“The World is a School” 1
“WHEN I ARRIVED IN this country,” ‘Abdu’l-Bahá told the congregation at the Divine Science Church in Denver, Colorado, “I realized that American ideals are indeed most praiseworthy. . . .” The nations of Europe were on the verge of war, he noted, driven by prejudice and fanaticism. “You are free from such prejudice,” he added, “for you believe in the oneness and solidarity of the world of humanity.”
The church that ‘Abdu’l-Bahá spoke in on the evening of September 25, 1912, had a distinctive history. Its founder, Nona Lovell Brooks, was one of the first female pastors in America. She was also an early proponent of the New Thought movement. While the movement held beliefs that were considered unorthodox by mainstream Christianity — among them spiritual healing and the non-existence of evil — it was more mainstream than some of the groups ‘Abdu’l-Bahá had encountered in America, such as the Theosophists or the Free Religionists. The congregation in Denver believed that truth came through the Bible, and that Jesus was a guide for human behavior.
‘Abdu’l-Bahá arrived at 8 p.m. in an automobile put at his disposal by the editor of the Denver Post. He delivered what was perhaps his most expansive exposition yet on the common foundation of the world’s religions, and the barriers to religious unity.
“The world is a school,” ‘Abdu’l-Bahá told his audience, “in which there must be Teachers of the Word of God.” It was a deceptively simple metaphor — one that implied not only that humankind was a single body functioning within a single structure of guidance, but that it progressed over time under the direction of successive teachers.
Minnesota, Nebraska, Colorado, Utah
On September 25 there appeared an article in the [Denver] Post entitled, “ABDUL BA-HA ABBAS—PERSIAN TEACHER—TO CONVERT DENVER.” The reporter, Frances Wayne, wrote:
“A Man of God has come to town.
“With the arrival yesterday of Abdul Ba-ha Abbas, a quicker spirit of tolerance, of brotherly love, of sincerer charity, of all those virtues which lift man above the beast was given wing and must, before his departure, have its effect upon every man and woman who comes within the radius of this wise man of the East.
“Abdul Ba-ha entered the city without any of the glitter or pomp which is the attribute of nobility. He came … companioned by five devoted servants of the faith he preaches and by a reputation for sanity and holiness which makes of the most hardened cynic a respectful spectator.” 2
After a meeting the next day, September 25, He took a walk, and then spoke with the crowds who had gathered. To one person He said, “‘Man is like a bird which is in the cage. A bird cannot get freedom by merely knowing that there are pure breezes, spacious firmament, beautiful gardens, pleasant parks and fountains outside. It must get a power to break the cage and to fly into the pleasant firmament.’” That afternoon He spoke at the home of Mrs. Roberts and that night at a public meeting at the Hotel Shirley. 3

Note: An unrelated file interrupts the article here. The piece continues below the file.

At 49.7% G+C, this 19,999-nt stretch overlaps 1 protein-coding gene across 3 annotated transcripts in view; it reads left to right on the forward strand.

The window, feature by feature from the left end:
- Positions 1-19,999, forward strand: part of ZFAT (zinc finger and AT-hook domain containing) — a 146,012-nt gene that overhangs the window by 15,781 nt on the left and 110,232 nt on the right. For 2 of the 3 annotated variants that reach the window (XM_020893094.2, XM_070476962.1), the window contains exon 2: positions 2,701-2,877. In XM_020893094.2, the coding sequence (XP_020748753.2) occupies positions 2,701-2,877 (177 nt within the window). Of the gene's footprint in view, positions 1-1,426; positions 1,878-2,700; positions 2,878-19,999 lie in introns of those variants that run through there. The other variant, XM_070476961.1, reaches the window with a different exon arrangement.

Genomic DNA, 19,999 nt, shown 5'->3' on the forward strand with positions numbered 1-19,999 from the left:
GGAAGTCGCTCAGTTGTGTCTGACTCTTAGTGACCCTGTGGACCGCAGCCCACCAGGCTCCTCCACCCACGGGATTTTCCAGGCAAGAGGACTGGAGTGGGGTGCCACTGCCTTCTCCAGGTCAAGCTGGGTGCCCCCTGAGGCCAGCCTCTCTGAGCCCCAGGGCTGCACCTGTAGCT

September 25, 1912 4
Most of the people coming today to see the Master were prominent and well-known. Because they so were attracted and transformed by His talks on the divine teachings of the oneness of humanity, universal peace and the principles of the religions, today I wrote to the friends in the East inviting them to come and see how people who had previously had no appreciation for those from the East, especially the Persians, now come in groups to the threshold of the Master and stand waiting their turn to become the recipients of His favor. They consider an interview with Him a source of pride and glory. Many philosophers, professors, clergymen and lecturers come with bowed heads to show their sincere humility. The people from churches and other organizations are also attracted and fascinated, happy to see His life-giving countenance. The Center of the Covenant has caused the Persians to be renowned for their respectability and has crowned the peoples of the East with eternal honor and glory. And how the newspapers of this region praise the Master and the learned and literary people of the West emphasize the importance of these teachings! Notwithstanding this, most of the Persians are asleep and do not understand the cause of their greatness and honor. They are asleep on the bed of negligence and resting in the lap of pride.
After the meeting the Master took a walk. His heart was filled with joy as He said:
“Did you see what a fire was set aglow in the hearts? A person must first be happy and attracted himself to be in a position to transform others. He himself must be impressed in order to impress others. You must act in a way that will make me happy, then you will see what will happen.”
To one who visited Him at the hotel, He remarked:
“I have come to your city and found tall buildings and advancement in material civilization. Now I will lead you to my own city which is the world above. Its administration is the oneness of humanity, its law is international peace, its palaces are ever shining with the lights of the Kingdom, its season is always spring, its trees are ever green, its fruits are fresh and sweet, its sun is ever ascending, its moon is always full, its stars are ever brilliant and its planets are ever circling. That is our city and the Founder is Bahá’u’lláh. We have enjoyed the pleasures of this city and now I invite you to that city. I hope that you will accept this invitation.”
To another He said:
“Man must take flight from the cage of the body and become pure spirit, for the body is a cage which causes difficulties for man and makes him the captive of nature and involves him in all types of misfortunes. But when a person discards all his physical habits, he is freed from all fetters. As physical powers attract the world of nature, so spiritual powers must break these chains. This condition is not realized by thought alone. The powers of nature are ever alert to allure man. The eye is fascinated by beautiful scenery; the ear is entranced by music; the heart is attracted by delights and human passions. A man may be rich but still he wants more because he is attracted by the world of nature; he has means of livelihood yet he desires more. Therefore, the spiritual powers must dominate so that he may be freed from these fetters and attain salvation. Man is like a bird in a cage. A bird cannot attain freedom merely by knowing that in the free world there are pure breezes, spacious skies, beautiful gardens, pleasant parks and fountains; rather, the bird must find a power to break the cage and soar into the wide firmament.”